How can we better protect hospital workers from hazardous drugs?
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July 25, 2019
By Ronak Kadakia, PSQH
There are pros and cons to most things in life, and chemotherapy is no different. While it can be extremely effective for patients battling cancer, it can also be damaging to healthy people, such as pharmacists, nurses, doctors, and other hospital staff.
By way of example, the National Institute for Occupational Safety and Health (NIOSH) has shown that these drugs can produce several negative health outcomes, such as abdominal pain, nausea, vomiting, diarrhea, coughing, facial flushing, hair thinning, hair loss, dermatitis, irritation of skin and eyes, irritation of mucous membranes, menstrual cycle disruption, fetal loss, and even some forms of cancer (Centers for Disease Control and Prevention, 2017; Centers for Disease Control and Prevention, 2019).
These effects are not surprising, given that cytotoxic drugs can trace their origins back to mustard gas used in World War I. Autopsies performed on victims of mustard gas during the war exposed decreased white blood cell counts, leading researchers to test nitrogen mustard as a treatment for various types of lymphomas and leukemia.
NIOSH recognizes that hazardous drugs are of major concern, estimating that about 8 million U.S. healthcare workers are potentially exposed to them. This figure includes pharmacy and nursing personnel, physicians, operating room personnel, environmental services workers, workers in research laboratories, veterinary care workers, and shipping and receiving personnel.
The issue of exposure will only be compounded in future years. The National Cancer Institute reports that the number of new cancer cases per year is expected to rise to 23.6 million by 2030. That is a massive increase compared to the Institute’s estimated 1,735,350 new cancer cases in the U.S. for 2018. Simply put, with more cancer patients, staff will come into contact with these medications much more regularly, raising the likelihood that they will experience negative health outcomes.
The U.S. Pharmacopeia (USP) has guidelines to protect hospital workers who handle hazardous drugs. USP 800, the newest chapter outlining safe drug-handling regulations, requires that the drugs be compounded in clean rooms, which are designed to maintain extremely low levels of particulates. Additionally, healthcare workers are instructed to wear personal protective equipment such as gowns, gloves, and face masks. These measures undoubtedly help; however, with the upcoming implementation date of USP 800, healthcare facilities need to invest in safety procedures and equipment to ensure they are protecting their workers to the highest degree possible.
A further recommendation of USP 800 is the implementation of Closed System Transfer Devices (CSTD). But despite growing adoption rates, driven by stricter USP requirements and greater awareness of hazardous drug risks, not all CSTDs are equally effective—which can leave healthcare workers exposed to harm.
How can healthcare workers and decision-makers foster a culture of safety to ensure that hospital staff and patients are best protected?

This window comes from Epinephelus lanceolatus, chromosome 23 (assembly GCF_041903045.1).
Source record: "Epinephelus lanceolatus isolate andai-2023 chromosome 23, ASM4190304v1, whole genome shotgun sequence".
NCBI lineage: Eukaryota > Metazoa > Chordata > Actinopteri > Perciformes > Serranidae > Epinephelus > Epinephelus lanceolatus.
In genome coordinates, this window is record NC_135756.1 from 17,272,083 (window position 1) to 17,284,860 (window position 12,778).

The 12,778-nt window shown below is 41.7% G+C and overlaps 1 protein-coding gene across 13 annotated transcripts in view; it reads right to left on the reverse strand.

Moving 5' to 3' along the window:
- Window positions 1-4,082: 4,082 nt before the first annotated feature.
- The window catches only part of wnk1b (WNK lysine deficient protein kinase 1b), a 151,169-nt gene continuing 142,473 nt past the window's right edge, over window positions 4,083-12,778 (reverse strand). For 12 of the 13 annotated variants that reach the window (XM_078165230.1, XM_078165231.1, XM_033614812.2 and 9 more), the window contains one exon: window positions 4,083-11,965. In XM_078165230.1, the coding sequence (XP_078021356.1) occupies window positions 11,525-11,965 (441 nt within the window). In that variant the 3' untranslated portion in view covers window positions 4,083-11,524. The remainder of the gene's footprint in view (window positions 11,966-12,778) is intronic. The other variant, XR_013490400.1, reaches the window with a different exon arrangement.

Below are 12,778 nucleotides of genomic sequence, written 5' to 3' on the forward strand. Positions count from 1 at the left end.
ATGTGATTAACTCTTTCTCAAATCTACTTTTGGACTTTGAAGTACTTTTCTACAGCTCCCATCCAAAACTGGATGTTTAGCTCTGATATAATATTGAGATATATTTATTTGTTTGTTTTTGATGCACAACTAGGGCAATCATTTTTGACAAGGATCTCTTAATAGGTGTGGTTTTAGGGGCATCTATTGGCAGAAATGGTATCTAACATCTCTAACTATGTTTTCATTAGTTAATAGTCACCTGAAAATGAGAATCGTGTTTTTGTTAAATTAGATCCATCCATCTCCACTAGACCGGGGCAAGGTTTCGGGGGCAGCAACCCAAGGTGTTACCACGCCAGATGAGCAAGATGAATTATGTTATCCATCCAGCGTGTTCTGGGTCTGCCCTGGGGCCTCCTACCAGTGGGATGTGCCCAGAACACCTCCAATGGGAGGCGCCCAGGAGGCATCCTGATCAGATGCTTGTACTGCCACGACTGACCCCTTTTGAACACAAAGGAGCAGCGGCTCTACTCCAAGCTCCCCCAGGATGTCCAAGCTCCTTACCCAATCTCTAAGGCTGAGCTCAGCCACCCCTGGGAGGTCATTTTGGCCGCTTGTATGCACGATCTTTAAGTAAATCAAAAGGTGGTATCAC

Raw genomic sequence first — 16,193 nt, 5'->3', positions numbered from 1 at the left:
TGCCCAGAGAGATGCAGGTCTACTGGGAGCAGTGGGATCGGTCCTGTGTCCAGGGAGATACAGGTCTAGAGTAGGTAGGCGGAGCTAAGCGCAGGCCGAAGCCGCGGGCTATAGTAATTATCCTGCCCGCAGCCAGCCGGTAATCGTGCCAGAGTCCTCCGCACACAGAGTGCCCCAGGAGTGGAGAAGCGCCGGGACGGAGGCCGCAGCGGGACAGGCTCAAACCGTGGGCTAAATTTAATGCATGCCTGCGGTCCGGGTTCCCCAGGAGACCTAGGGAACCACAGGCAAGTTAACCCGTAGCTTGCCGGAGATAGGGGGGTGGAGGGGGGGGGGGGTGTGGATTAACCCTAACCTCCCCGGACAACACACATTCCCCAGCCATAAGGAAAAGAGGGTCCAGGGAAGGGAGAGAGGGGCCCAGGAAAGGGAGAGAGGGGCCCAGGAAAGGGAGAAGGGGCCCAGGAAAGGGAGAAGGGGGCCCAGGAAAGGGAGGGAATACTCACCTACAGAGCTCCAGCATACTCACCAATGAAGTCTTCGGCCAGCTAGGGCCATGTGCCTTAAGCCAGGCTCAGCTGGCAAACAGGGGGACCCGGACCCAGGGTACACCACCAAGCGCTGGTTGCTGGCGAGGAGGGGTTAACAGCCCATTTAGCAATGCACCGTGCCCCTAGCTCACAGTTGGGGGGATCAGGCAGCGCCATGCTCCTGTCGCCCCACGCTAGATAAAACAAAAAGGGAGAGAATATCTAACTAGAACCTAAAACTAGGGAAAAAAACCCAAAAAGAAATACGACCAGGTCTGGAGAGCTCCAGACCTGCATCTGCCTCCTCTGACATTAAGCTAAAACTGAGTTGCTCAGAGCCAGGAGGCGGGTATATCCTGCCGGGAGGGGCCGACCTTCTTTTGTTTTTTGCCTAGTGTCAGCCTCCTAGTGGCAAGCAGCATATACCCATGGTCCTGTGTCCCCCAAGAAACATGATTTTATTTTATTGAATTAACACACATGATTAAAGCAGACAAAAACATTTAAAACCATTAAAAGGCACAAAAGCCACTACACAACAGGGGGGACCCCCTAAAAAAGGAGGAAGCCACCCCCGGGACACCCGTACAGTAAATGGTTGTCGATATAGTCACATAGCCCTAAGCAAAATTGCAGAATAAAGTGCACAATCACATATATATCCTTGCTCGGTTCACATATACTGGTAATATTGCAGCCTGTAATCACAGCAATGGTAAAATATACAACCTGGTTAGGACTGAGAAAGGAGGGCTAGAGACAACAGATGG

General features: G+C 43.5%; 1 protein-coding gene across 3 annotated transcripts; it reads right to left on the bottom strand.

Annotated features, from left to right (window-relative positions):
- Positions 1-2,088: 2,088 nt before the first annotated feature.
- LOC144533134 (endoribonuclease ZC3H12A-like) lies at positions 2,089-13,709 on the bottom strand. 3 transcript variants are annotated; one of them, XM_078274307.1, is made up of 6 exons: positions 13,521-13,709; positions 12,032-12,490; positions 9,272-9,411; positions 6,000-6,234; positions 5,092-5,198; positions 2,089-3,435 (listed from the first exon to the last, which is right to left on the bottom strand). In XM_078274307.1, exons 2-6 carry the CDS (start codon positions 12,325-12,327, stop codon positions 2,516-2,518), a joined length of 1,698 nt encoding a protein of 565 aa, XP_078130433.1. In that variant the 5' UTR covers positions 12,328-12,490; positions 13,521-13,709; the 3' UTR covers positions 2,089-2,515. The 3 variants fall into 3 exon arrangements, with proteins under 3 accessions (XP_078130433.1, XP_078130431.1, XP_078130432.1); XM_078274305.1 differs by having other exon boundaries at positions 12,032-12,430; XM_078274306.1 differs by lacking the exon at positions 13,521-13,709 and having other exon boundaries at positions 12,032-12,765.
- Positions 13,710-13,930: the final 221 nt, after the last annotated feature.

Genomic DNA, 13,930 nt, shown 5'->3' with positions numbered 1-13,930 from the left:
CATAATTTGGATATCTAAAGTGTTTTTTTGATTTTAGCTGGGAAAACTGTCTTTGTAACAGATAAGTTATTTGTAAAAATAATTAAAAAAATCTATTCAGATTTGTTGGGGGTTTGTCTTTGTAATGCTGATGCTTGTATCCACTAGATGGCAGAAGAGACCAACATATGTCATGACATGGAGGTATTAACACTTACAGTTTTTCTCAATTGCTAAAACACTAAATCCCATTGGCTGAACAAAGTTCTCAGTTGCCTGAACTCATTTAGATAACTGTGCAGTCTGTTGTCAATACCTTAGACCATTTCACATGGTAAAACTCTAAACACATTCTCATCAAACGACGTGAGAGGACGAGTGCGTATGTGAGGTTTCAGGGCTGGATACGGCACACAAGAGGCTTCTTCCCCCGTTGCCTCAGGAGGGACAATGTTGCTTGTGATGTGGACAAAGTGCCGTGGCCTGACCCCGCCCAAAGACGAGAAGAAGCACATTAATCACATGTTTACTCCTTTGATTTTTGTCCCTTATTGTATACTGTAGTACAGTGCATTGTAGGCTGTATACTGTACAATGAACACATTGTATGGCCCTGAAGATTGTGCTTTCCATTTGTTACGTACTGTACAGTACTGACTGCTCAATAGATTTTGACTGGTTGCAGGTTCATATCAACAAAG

One of the first things that should be done is to ask the opinions of those who regularly handle hazardous drugs about the current safeguards. They will have an in-depth knowledge of the current processes and can provide suggestions for process improvements. Their expertise should be valued, and their feedback should be listened to and acted upon as quickly as possible.
It is also vital that facilities identify and implement the correct equipment because a facility’s requirements may vary depending on its size, space, and budget. The best way to get this right is to research the various options for each safety measure and ensure that they have been independently tested to the highest standards. The benefits of assessing each product thoroughly and scientifically will become self-evident. These devices will keep contamination to an absolute minimum and will give hospital staff peace of mind while attending to patients.
Robotics will also become vital to the compounding of hazardous drugs. An automated compounding system, enabled with CSTDs, can work efficiently and enhance the safety of hospital pharmacies. In addition to protecting pharmacists from exposure, automated systems can prevent dosage and medication mistakes. This improves patient safety and protects oncology teams from human error.
In an era when technology is thriving and providing answers to questions we have had for decades, more needs to be done to ensure that technology is properly harnessed in healthcare for workers’ protection and well-being. We know the dangers, so let us now work on properly implementing the solutions.
Ronak Kadakia is the director of marketing and business development for Equashield, which provides award-winning CSTDs for the safe compounding and administration of hazardous drugs in oncology settings.
- Centers for Disease Control and Prevention. (2017, September 13). Hazardous drug exposures in healthcare: Antineoplastic agents. Retrieved from https://www.cdc.gov/niosh/topics/hazdrug/antineoplastic.html
- Centers for Disease Control and Prevention. (2019, January 30). Hazardous drug exposure in healthcare: Effects of occupational exposure. Retrieved from https://www.cdc.gov/niosh/topics/hazdrug/effects.html